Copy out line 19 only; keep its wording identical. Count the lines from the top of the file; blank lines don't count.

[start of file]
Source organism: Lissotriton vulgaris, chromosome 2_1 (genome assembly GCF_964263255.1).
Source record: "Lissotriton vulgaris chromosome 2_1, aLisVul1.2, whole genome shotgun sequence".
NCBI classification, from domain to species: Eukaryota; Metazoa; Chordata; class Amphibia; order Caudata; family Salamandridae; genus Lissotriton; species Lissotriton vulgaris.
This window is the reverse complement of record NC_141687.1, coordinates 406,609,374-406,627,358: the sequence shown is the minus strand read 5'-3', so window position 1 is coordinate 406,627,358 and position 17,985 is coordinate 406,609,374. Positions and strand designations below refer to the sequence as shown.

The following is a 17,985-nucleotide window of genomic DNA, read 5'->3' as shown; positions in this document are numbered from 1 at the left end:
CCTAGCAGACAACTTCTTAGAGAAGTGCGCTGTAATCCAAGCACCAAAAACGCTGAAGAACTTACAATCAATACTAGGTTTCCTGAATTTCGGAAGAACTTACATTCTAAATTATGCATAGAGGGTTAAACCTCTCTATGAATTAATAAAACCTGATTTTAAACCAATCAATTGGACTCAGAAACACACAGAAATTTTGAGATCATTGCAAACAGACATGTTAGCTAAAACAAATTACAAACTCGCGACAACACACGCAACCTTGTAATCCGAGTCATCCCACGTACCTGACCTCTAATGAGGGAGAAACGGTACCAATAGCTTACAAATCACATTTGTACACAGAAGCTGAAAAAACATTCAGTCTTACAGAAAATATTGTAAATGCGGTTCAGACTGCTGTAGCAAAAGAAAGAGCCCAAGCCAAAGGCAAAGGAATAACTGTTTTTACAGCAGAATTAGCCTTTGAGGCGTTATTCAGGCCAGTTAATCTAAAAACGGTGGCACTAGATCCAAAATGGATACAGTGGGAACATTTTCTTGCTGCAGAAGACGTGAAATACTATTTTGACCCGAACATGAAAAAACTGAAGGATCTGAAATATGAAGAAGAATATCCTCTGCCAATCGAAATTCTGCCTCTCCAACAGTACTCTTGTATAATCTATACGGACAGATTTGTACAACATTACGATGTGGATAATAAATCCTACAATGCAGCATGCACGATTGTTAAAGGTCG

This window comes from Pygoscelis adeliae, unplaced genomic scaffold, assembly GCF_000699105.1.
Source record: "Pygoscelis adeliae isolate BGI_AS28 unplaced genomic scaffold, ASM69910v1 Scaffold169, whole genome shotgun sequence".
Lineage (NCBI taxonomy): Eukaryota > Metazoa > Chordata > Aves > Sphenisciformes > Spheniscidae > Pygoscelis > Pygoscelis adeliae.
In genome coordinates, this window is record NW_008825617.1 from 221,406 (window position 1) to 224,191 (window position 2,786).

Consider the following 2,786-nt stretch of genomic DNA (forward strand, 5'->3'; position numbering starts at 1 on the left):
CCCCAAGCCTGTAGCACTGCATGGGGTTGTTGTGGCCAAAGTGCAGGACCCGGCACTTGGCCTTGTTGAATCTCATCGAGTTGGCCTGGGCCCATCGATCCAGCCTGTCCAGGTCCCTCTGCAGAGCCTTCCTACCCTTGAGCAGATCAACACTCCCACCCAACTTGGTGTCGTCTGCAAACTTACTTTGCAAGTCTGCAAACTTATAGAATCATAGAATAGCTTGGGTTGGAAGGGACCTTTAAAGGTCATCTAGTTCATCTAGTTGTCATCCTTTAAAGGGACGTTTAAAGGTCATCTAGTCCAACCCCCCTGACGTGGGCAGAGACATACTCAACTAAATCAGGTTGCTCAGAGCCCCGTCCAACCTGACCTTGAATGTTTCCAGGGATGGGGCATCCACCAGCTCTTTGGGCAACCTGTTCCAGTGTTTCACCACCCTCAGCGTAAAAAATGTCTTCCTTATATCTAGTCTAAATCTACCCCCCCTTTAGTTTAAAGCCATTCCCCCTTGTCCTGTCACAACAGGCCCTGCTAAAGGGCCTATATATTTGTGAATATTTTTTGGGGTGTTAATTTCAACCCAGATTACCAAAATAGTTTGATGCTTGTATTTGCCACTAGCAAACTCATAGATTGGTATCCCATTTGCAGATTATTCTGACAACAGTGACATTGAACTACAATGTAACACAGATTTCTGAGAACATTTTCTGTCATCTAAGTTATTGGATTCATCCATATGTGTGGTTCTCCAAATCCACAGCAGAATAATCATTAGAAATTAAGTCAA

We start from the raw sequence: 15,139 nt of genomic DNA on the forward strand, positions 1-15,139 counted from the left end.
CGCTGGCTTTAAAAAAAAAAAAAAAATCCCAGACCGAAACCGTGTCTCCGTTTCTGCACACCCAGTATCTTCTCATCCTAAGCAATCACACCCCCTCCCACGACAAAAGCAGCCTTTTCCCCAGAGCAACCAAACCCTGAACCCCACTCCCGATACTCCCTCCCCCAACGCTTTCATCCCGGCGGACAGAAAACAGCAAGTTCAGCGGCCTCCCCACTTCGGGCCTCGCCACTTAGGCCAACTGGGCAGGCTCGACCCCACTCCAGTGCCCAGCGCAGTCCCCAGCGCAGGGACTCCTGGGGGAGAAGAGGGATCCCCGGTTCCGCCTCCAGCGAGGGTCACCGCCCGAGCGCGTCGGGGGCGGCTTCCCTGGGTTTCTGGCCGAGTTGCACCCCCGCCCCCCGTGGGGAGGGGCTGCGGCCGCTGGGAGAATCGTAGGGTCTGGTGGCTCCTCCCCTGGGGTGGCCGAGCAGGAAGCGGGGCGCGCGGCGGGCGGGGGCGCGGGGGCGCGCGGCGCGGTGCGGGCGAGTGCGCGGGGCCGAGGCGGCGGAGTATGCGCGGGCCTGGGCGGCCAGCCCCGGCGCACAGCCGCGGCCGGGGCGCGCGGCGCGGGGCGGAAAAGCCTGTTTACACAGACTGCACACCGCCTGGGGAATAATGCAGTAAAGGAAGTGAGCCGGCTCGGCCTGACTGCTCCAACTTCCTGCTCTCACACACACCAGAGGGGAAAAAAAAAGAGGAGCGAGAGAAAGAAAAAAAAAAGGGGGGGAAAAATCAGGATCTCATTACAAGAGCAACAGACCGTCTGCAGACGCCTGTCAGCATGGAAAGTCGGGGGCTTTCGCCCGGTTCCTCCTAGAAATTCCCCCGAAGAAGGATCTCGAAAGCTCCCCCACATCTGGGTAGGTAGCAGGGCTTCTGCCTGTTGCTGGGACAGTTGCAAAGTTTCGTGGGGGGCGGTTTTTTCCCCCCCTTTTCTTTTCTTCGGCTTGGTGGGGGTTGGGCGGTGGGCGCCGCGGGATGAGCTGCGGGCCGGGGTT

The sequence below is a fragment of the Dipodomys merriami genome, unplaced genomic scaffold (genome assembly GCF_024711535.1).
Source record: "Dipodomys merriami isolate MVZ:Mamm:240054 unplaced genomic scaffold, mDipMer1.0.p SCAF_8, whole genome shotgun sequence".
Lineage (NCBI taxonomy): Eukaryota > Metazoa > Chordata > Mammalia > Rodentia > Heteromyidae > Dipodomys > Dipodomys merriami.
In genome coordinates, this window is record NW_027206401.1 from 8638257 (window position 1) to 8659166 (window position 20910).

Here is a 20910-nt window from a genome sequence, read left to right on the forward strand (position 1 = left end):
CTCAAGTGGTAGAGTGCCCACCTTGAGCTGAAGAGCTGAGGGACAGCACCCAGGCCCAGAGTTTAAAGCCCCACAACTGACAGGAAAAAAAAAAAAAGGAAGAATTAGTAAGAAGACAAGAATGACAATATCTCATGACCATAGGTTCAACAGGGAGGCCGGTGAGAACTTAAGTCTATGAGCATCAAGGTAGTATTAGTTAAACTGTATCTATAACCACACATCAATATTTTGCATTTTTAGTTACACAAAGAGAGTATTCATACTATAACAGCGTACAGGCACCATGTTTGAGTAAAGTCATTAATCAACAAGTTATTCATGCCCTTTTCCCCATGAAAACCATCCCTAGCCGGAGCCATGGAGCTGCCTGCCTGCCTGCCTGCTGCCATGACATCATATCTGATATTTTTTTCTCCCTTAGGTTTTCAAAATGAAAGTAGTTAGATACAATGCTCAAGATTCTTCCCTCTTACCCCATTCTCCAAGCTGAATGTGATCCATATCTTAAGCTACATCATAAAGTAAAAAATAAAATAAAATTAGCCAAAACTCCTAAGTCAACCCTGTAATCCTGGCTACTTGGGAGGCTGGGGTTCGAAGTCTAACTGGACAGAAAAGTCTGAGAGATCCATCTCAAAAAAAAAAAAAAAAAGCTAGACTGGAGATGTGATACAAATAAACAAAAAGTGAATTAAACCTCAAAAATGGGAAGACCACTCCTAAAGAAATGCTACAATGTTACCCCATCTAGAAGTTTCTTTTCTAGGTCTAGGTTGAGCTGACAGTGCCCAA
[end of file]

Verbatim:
Here is a 20910-nt window from a genome sequence, read left to right on the forward strand (position 1 = left end):